TNB Night Owl – Challenger

Pinball games at the Flippermuseum, photo by Lina Wirag

Pinball machines are a constant mix of classicism and modernity. The basic design never changes: plunger meets ball, ball rolls onto playing area, various bumpers and targets are struck, and the player tries to keep the ball from rolling past the guardian flippers and out of play. The modifications create the modern aspect, and they are plentiful. There are spots designed to capture balls (later to release them for multi-ball play), steel tubes which carry the ball across the playing area, different levels for the ball, video games (either on the surface or the backboard) which can be triggered by certain combinations and a variety of other options. Sometimes those options were incorporated in dozens of subsequent machines; sometimes, like with the spinning disc in the center of the Fireball game, were only rarely seen again.

There’s one that stands above all others for odd innovation. That’s Challenger.

A Gottlieb machine from 1972 which used a lever mechanism underneath the playing surface, the game was designed to be played only by a pair of competitors. As each took their turn, the field would tilt upward to ensure the ball would roll toward them. The opposing player would use their flippers not to keep the ball in play but rather to send the silver sphere hurtling into the opponent’s goal.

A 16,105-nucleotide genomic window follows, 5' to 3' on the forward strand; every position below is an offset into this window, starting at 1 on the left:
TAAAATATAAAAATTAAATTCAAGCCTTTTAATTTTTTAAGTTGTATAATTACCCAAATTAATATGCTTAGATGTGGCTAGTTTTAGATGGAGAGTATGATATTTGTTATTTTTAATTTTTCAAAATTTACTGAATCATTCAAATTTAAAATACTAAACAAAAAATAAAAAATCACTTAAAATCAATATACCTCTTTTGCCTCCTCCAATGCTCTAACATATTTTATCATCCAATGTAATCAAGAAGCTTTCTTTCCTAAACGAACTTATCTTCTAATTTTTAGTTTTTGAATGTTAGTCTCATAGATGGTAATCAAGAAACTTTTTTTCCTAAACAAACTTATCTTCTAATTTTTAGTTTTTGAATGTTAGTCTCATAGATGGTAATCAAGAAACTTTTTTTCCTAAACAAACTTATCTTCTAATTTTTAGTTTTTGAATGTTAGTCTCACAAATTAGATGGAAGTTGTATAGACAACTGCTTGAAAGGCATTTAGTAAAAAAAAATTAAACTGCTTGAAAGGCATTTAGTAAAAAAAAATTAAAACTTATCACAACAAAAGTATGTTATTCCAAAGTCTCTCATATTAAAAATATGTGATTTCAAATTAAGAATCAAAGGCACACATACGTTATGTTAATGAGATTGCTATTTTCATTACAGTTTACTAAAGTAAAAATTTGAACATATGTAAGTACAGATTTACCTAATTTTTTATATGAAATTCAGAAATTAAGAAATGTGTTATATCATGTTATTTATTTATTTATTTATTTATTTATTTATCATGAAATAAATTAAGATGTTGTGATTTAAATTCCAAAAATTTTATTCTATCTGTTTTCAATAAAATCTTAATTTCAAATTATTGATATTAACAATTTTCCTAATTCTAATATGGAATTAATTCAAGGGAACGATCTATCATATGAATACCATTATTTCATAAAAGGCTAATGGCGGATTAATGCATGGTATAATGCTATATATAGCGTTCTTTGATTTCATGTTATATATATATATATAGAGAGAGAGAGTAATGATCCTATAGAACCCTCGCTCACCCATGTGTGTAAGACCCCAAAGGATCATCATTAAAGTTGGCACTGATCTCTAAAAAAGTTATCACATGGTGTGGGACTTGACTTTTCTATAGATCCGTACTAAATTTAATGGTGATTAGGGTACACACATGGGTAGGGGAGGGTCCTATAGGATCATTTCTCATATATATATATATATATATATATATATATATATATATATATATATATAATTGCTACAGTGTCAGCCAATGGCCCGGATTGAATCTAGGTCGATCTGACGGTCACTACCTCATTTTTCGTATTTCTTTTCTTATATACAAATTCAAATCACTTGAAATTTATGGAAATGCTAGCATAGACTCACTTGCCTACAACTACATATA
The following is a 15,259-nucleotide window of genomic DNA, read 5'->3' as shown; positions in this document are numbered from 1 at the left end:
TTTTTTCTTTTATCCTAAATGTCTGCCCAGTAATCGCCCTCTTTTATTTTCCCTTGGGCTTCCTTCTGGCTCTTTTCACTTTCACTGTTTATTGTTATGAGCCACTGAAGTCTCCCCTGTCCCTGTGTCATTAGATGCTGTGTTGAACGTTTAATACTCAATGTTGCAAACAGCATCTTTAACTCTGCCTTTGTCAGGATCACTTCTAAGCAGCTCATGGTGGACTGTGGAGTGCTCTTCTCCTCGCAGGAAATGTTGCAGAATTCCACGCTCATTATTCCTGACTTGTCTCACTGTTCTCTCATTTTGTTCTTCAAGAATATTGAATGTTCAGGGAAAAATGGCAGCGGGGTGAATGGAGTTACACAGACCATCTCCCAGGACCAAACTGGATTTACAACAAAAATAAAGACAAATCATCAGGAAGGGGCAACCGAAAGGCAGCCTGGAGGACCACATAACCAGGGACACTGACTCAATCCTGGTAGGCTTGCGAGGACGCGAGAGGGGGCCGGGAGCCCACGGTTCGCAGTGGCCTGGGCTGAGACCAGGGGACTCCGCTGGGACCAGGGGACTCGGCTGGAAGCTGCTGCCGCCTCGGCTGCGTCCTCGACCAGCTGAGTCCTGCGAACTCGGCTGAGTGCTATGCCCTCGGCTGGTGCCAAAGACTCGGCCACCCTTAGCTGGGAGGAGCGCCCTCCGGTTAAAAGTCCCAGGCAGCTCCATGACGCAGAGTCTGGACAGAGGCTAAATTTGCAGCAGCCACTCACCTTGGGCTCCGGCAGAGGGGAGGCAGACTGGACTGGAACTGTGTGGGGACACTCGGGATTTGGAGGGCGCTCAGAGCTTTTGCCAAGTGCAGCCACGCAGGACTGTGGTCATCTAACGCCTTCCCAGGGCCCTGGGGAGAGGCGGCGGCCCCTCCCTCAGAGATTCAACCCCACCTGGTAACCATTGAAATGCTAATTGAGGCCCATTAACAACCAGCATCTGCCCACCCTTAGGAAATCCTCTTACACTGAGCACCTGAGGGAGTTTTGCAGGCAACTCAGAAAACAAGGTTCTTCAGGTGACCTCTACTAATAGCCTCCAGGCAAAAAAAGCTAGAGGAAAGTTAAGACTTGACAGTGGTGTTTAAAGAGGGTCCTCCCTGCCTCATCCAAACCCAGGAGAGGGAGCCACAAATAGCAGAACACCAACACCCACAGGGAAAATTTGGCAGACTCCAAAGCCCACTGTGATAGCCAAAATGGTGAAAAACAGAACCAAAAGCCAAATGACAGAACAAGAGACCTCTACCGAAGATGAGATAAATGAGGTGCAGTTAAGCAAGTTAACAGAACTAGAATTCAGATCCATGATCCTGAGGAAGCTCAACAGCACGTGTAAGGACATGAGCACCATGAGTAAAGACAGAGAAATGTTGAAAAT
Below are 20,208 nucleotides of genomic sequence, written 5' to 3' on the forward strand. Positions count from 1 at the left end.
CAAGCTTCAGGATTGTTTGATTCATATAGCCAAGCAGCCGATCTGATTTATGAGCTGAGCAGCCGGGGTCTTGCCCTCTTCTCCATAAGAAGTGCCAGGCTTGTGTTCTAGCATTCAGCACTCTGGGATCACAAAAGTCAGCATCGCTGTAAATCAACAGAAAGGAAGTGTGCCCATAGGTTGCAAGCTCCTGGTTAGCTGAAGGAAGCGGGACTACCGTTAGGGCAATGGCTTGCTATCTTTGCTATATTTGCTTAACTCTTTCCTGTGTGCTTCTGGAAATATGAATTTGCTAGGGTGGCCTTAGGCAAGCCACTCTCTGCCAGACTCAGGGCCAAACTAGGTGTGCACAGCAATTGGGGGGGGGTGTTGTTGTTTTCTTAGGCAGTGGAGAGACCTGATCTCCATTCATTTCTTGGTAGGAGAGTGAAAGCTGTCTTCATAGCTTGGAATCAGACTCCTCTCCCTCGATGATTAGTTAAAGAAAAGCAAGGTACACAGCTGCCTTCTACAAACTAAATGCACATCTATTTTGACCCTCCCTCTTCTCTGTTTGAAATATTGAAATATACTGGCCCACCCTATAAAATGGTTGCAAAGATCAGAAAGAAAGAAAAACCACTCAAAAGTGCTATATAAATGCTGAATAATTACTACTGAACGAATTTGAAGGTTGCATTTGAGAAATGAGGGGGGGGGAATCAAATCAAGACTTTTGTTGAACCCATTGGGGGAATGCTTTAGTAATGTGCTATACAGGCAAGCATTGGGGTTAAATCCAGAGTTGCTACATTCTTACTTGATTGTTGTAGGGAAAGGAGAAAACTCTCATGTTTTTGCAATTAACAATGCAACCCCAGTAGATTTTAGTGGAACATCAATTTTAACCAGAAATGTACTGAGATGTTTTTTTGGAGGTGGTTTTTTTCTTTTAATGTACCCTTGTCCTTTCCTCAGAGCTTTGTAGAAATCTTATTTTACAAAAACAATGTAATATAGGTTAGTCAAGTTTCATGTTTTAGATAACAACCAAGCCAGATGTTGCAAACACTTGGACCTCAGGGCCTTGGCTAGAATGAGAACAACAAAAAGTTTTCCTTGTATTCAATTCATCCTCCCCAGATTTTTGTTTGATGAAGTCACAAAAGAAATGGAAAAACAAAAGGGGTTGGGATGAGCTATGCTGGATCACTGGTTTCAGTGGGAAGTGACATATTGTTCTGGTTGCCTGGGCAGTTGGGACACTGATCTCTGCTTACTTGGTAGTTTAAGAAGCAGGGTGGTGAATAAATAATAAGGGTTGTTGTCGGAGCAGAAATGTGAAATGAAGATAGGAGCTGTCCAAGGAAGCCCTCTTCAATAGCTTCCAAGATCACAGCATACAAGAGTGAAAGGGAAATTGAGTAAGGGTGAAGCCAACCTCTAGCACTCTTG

Each would have three turns with the ball, and at the end of the sixth turn, the game was over, with the higher scorer declared the winner.

One other head-to-head pinball game was produced, Joust. It was released by Williams in 1983, and featured a dually-inclined field. As one player shot a ball over the top it would go into play for the opponent, and vice versa. It was interesting… but not nearly so innovative as the tilting board of Challenger.

Question of the night: Pinball, pool, darts, skee-ball… where there any non-video arcade or bar games that you particularly enjoyed?

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About AlienMotives 1991 Articles
Ex-Navy Reactor Operator turned bookseller. Father of an amazing girl and husband to an amazing wife. Tired of willful political blindness, but never tired of politics. Hopeful for the future.